Issue Date: 
Monday, March 16, 2015

Consortiums versus Joint Ventures

By Werner van Rooyen

16 March 2015

www.how2tender.com

It is common business practice to form a Joint Venture when one responds to a tender, especially if you do not have all the expertise required for the specific tender. But Joint Ventures can be complicated to form and to find the correct partner for the Joint Venture can be challenging. There is an alternative option. You could go into a consortium when responding to a tender.

A consortium is an association of two or more individuals, companies or organisations with the objective of participating in a common activity, such as responding to a tender, or pooling their resources to achieve a common goal. Within the consortium, each participant retains their separate legal status and the consortium’s control over each participant is generally limited to activities involving the joint endeavour, particularly the division of profits. A consortium is formed by contract.

A Joint Venture can be described as a business enterprise where two or more participants come together to share their expertise in order to win a specific contract for a set period of time. A Joint Venture is a separate entity and is not part of the individual participant’s own enterprise. Therefor a Joint Venture must have its own set of rules by which it is managed and this is called a Joint Venture Agreement.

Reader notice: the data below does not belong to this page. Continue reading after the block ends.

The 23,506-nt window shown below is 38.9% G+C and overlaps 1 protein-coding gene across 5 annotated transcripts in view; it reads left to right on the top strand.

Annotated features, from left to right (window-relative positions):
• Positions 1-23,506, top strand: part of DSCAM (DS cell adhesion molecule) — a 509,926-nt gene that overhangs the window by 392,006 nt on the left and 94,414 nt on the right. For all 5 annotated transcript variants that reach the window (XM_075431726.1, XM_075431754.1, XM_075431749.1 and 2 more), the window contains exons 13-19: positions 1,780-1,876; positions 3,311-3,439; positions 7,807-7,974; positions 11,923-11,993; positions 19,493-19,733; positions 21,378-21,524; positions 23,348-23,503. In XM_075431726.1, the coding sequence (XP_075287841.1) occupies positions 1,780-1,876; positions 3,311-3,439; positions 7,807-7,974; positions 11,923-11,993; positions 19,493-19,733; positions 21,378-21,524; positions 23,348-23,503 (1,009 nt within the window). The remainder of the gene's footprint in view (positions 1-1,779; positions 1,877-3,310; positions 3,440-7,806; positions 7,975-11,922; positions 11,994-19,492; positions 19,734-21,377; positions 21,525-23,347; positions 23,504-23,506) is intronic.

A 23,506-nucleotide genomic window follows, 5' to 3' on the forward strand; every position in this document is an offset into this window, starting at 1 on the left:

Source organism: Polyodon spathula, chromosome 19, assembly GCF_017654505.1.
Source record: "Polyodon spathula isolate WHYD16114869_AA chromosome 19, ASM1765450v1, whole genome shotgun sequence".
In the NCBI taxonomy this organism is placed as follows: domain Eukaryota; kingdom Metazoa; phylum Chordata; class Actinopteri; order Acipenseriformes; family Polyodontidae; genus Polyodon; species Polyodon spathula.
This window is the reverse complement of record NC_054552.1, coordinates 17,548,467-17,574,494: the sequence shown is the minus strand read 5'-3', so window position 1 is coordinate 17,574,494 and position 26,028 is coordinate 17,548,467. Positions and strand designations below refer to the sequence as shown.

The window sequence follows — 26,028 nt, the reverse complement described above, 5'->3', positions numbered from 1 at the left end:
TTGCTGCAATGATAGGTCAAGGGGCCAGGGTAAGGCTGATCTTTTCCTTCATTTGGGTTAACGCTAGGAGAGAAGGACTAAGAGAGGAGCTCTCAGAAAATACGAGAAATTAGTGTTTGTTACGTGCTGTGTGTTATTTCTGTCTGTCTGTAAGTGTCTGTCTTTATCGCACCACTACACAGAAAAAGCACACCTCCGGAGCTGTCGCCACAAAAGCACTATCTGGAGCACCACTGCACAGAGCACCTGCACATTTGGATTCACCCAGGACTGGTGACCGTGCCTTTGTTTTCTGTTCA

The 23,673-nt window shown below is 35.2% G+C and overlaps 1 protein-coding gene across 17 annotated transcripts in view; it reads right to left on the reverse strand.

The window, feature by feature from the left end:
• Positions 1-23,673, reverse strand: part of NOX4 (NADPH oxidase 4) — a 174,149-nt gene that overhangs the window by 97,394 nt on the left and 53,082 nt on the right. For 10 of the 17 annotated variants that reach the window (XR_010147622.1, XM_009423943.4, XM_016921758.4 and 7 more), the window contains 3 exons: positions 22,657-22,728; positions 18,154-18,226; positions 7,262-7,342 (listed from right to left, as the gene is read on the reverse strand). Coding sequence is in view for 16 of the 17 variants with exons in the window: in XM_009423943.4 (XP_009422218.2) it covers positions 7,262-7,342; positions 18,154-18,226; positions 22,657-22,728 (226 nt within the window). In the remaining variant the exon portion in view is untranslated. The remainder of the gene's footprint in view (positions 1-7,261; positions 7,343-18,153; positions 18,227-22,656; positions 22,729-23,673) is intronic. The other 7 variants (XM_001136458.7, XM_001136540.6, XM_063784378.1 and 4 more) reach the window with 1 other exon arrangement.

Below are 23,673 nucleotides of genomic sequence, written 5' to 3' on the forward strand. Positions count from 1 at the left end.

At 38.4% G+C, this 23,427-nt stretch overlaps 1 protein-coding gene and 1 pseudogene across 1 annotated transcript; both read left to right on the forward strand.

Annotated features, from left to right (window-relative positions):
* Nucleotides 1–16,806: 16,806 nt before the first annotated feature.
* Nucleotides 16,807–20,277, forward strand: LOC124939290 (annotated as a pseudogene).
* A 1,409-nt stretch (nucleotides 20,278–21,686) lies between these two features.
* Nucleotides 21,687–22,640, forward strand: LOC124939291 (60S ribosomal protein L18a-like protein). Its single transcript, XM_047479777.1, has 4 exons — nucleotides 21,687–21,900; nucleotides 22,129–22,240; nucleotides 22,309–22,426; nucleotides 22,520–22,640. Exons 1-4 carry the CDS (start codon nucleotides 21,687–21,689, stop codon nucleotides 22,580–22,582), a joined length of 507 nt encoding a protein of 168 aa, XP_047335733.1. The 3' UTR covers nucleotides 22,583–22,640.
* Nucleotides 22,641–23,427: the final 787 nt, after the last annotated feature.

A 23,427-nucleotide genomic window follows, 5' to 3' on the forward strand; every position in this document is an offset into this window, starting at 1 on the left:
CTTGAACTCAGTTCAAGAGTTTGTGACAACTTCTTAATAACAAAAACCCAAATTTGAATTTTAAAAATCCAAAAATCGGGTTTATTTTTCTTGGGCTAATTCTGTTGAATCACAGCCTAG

The key reasons to form a joint venture or consortium may be that it will provide your company with new opportunities to respond to a tender or request for proposal and secure tenders which would not otherwise be available to you due to your company’s size and scale.

Before entering into either a joint venture or consortium agreement, all parties need to understand what they want from the relationship. Both joint ventures and consortiums have risks and benefits: the most important thing is to take account of what your objective is in entering into the relationship and then to weigh up which one is more appropriate to help you win a tender.

To learn more about this and many other tender conditions please attend one of our tender workshops. Tender Workshop dates are published on our website at www.how2tender.com.

Happy tendering.

When Must I Sub-Contract?

There seems to be a lot of confusion amongst entrepreneurs when it comes to tenders and sub-contracting. The Draft Preferential Procurement Regulations, have been gazetted and are currently up for review. However, these Regulations are the major cause for the confusion. Many entrepreneurs ask whether they should sub-contract or not whilst responding to a tender.

The Draft Preferential Procurement Regulations stipulates the following: 

  1. For contracts above R30 million, the tenderer MUST sub-contract a minimum of 30% of the value of the... Read More
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